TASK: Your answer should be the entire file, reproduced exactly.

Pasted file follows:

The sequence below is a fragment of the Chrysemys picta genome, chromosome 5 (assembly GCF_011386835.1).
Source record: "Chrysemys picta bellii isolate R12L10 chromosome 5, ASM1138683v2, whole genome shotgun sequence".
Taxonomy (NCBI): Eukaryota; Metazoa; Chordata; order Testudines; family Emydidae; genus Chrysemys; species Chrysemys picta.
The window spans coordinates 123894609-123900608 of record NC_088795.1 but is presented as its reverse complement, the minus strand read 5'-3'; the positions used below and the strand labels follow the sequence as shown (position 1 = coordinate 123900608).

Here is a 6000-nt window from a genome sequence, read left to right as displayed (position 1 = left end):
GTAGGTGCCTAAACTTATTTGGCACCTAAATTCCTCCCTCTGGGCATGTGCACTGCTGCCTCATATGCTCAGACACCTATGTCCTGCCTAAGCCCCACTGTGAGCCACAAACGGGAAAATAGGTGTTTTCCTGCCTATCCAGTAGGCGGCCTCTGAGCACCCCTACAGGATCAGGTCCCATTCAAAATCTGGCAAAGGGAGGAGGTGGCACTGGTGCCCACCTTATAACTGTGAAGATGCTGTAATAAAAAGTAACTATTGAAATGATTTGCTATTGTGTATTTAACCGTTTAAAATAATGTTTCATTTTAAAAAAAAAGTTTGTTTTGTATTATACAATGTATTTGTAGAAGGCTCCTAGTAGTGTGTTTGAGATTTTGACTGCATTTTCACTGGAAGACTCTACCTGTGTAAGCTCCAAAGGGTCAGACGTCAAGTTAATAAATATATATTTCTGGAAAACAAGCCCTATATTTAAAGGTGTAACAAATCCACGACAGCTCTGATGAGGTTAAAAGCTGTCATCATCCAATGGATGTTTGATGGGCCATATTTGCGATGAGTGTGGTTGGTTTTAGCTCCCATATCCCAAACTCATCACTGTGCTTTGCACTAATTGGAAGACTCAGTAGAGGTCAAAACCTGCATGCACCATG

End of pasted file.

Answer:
The sequence below is a fragment of the Chrysemys picta genome, chromosome 5 (assembly GCF_011386835.1).
Source record: "Chrysemys picta bellii isolate R12L10 chromosome 5, ASM1138683v2, whole genome shotgun sequence".
Taxonomy (NCBI): Eukaryota; Metazoa; Chordata; order Testudines; family Emydidae; genus Chrysemys; species Chrysemys picta.
The window spans coordinates 123894609-123900608 of record NC_088795.1 but is presented as its reverse complement, the minus strand read 5'-3'; the positions used below and the strand labels follow the sequence as shown (position 1 = coordinate 123900608).

Here is a 6000-nt window from a genome sequence, read left to right as displayed (position 1 = left end):
GTAGGTGCCTAAACTTATTTGGCACCTAAATTCCTCCCTCTGGGCATGTGCACTGCTGCCTCATATGCTCAGACACCTATGTCCTGCCTAAGCCCCACTGTGAGCCACAAACGGGAAAATAGGTGTTTTCCTGCCTATCCAGTAGGCGGCCTCTGAGCACCCCTACAGGATCAGGTCCCATTCAAAATCTGGCAAAGGGAGGAGGTGGCACTGGTGCCCACCTTATAACTGTGAAGATGCTGTAATAAAAAGTAACTATTGAAATGATTTGCTATTGTGTATTTAACCGTTTAAAATAATGTTTCATTTTAAAAAAAAAGTTTGTTTTGTATTATACAATGTATTTGTAGAAGGCTCCTAGTAGTGTGTTTGAGATTTTGACTGCATTTTCACTGGAAGACTCTACCTGTGTAAGCTCCAAAGGGTCAGACGTCAAGTTAATAAATATATATTTCTGGAAAACAAGCCCTATATTTAAAGGTGTAACAAATCCACGACAGCTCTGATGAGGTTAAAAGCTGTCATCATCCAATGGATGTTTGATGGGCCATATTTGCGATGAGTGTGGTTGGTTTTAGCTCCCATATCCCAAACTCATCACTGTGCTTTGCACTAATTGGAAGACTCAGTAGAGGTCAAAACCTGCATGCACCATG